The first time Matthew Bragg tried to sell Atlantic Canada wild blueberries in China, he sent 1.5-kilogram bags, a club-sized pack that fruit sellers are fond of.
“It’s a bigger-volume sale,” he said.
It didn’t work.
“It was too big,” said the vice-president of sales and marketing for Oxford Frozen Foods, an Oxford, N.S.-based family business that is the top global producer of wild blueberries.
“They don’t have the mentality where you buy two weeks’ worth of food and put it in a deep freeze like you would in Canada.”
So this week, he was back with an airlifted pallet of smaller 340-gram bags of quick-frozen New Brunswick berries, ready to try again.
This time, he had a new retail partner, too – JD.com, a giant in China’s fiercely competitive online shopping space.
Canada typically punches below its weight in China, a giant market that has been more successfully tapped by Australians, New Zealanders, Germans and Americans.
But JD is betting that the Chinese conception of unsullied Canadian lands and waters can prove a potent selling point for Canada’s fruit and seafood, opening new opportunities for Canadian farmers willing to pursue a distant market with a hunger for clean food.
JD has at least one data point to prove it can work: On June 18, when the company marks its anniversary with a heavily promoted day of sales, Canadian shrimp were the top-selling foreign imported food on the company’s online platform, which operates a bit like Amazon or, in China, Alibaba’s websites and smartphone stores.
In that single sale this year, JD sold 4.5 million Canadian shrimp.
“The possibilities are immense,” JD chief executive officer Richard Liu said Friday, during a visit by Governor-General David Johnston to the company’s immense Beijing headquarters, a campus with more than 10,000 employees.
The visit coincided with a one-day national promotion for Canadian products by JD, the first time the company has placed a single country in its retail spotlight. It expected to sell 120,000 Canadian lobsters, as well as smoked salmon, oysters, sea cucumber – and blueberries.
Sales of Canadian food on JD were up 400 per cent in 2016 and another 742 per cent in the first half of this year.
“The speed is very fast,” said Wang Xiaosong, president of JD Fresh, the corporate department that hopes it can do for food what the company has done for cellphones: persuade large numbers of customers to forego physical stores for digital purchases, delivered by the company’s immense network of warehouses, delivery trucks and scooters.
The growth figures are high because they are starting from a very small base. Chinese online companies have only just begun to figure out how to sell fresh goods, a logistical challenge far tougher than delivering shoes and shirts that don’t need cooling or careful handling.
Those hurdles haven’t stopped a swarm of companies from trying, however. Some 4,000 online fresh-food shops have emerged, local media have reported. Only 1 per cent are profitable, but they are chasing an unfolding opportunity: though online fresh-food sales today make up just 2 per cent of the Chinese total, the industry expects that to grow to 8 per cent by 2022.
The growth coincides with a rising openness to foreign foods. Chinese tourists now make more than 100-million trips abroad every year, and “when they return to China, they may have some knowledge of foreign brands,” said Jiao Dingkun, an analyst at consultancy iResearch. “These people are potential buyers.”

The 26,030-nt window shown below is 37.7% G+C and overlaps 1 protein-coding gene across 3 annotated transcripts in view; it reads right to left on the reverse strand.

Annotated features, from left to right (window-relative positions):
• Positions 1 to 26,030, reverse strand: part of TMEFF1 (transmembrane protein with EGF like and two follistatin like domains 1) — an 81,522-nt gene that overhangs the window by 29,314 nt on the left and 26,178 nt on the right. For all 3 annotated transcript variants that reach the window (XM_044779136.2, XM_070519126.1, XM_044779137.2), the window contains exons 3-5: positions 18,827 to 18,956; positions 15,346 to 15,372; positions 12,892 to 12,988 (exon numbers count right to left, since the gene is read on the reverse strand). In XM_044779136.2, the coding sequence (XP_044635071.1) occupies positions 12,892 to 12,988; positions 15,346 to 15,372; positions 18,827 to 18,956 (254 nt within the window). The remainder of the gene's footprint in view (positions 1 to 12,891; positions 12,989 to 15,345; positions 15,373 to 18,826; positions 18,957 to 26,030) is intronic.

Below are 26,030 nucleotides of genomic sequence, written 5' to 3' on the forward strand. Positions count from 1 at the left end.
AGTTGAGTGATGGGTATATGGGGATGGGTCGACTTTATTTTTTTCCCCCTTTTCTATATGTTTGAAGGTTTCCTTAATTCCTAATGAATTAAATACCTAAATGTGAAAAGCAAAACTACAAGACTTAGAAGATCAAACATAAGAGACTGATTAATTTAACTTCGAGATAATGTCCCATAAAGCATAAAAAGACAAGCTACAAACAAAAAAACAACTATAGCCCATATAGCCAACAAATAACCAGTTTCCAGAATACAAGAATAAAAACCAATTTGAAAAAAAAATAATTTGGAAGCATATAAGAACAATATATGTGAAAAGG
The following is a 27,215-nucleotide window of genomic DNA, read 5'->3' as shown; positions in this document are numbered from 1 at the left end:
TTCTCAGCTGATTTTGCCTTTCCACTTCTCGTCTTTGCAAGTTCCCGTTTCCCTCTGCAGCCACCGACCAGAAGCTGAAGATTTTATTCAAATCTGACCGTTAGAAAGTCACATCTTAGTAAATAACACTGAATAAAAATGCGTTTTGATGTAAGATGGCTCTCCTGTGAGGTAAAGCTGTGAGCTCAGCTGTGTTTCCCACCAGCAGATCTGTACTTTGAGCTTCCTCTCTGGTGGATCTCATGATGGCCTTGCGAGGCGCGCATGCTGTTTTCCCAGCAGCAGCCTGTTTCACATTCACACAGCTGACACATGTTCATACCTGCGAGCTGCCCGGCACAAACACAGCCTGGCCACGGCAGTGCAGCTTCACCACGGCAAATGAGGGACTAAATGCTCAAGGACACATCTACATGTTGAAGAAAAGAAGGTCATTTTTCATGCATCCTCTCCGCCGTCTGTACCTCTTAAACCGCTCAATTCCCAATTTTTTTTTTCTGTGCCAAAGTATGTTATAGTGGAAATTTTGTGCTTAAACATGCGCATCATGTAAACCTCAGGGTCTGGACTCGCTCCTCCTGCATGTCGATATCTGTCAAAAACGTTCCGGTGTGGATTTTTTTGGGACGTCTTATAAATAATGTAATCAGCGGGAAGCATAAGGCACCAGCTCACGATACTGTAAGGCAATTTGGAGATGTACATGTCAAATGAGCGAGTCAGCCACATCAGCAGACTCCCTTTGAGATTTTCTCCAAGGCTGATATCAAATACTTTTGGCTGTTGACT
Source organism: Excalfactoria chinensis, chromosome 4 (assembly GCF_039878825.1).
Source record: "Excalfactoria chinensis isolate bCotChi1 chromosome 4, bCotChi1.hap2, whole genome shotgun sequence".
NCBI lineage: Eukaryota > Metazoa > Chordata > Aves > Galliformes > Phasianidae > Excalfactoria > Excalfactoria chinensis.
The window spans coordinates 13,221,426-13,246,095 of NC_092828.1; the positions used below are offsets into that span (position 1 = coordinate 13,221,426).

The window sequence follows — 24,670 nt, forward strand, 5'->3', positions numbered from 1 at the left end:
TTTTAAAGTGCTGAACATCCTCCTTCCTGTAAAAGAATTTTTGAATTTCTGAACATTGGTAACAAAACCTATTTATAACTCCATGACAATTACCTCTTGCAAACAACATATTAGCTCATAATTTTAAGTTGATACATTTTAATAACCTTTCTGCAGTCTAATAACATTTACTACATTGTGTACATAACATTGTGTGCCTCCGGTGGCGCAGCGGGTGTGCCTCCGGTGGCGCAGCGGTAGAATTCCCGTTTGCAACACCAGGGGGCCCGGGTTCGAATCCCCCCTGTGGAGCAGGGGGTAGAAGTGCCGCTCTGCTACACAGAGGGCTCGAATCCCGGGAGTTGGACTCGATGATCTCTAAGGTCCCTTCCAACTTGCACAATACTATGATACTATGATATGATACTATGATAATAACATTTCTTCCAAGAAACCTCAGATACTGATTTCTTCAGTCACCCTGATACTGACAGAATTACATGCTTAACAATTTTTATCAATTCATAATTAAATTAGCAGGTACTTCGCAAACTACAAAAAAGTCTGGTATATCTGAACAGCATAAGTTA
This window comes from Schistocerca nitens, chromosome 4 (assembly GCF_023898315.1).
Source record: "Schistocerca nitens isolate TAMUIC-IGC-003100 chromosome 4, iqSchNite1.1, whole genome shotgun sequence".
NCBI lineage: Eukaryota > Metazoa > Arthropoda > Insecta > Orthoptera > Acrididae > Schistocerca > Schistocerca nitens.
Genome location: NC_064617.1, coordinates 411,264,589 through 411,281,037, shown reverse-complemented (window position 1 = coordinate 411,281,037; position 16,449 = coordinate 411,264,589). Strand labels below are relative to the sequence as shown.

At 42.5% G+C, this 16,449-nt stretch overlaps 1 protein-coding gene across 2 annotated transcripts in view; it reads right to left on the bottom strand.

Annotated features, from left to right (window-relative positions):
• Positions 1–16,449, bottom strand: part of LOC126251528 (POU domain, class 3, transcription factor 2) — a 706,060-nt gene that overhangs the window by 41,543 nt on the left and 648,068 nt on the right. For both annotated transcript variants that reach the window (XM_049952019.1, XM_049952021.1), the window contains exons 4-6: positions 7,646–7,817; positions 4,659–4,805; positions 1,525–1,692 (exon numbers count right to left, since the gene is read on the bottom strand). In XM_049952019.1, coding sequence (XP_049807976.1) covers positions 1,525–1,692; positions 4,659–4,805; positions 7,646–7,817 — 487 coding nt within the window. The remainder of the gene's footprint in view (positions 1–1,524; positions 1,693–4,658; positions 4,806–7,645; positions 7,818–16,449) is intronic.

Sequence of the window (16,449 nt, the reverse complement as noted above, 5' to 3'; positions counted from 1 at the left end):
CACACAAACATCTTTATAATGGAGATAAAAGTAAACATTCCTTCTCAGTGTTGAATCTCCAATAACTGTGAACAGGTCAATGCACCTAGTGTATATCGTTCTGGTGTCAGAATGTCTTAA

Knowledge of China’s air and soil pollution is also spreading, pushing more people to consider imported groceries.
To get more Canadian food onto online shelves, JD officials will do road shows in Vancouver, Toronto and Montreal later this month, promising to help suppliers with everything from logistics to product photography and Chinese-language marketing.
The challenge, Mr. Wang said, is for Canadian food producers to find a way to differentiate their goods. Few Chinese know what makes Canadian foods “different from other similar products,” he said.
But, he said, the nascent state of online grocery sales means a window has opened into the Chinese market, one that won’t exist forever. “Whoever comes in early to build market share may be able to reap the fruits,” he said.
It’s not merely a question of cost, either. China’s middle class continues to grow wealthier, and “we often say that we aren’t in a price war but a value war. Quality is very important,” Mr. Wang said.
That, of course, means ensuring fresh food is actually fresh when it arrives at a customer’s door. JD has begun outfitting some of its delivery scooters with insulated boxes that can maintain food temperatures for 16 hours.
If the company can set in place a robust, countrywide network for handling chilled goods – what industry calls the cold chain – it could even help address some of the broader food-safety problems in a country plagued by poor handling of agricultural products, Mr. Wang said.
For foreign companies, however, logistics may be the easiest problem to solve. China has long valued food self-sufficiency, and it maintains heavy barriers to many imported products.
On blueberries, it’s a 30-per-cent duty and, on top of that, a 17-per-cent import tax.
“It ends up being almost 50 per cent,” Mr. Bragg said.
That means his fruit won’t be cheap: $6.50 for a 340-gram bag.
Still, he is optimistic. The number of Chinese consumers is vast, and a company such as JD can deliver products to 98 per cent of China’s population.
Mr. Bragg hopes China will “be as big as Europe for us,” he said, consuming some 15 to 20 million kilograms, or roughly 10 per cent of North America’s wild crop.
“Is that going to take five months or five years or 50 years?” Mr. Bragg said. That, “I don’t know.”
With reporting by Yu MeiReport Typo/Error
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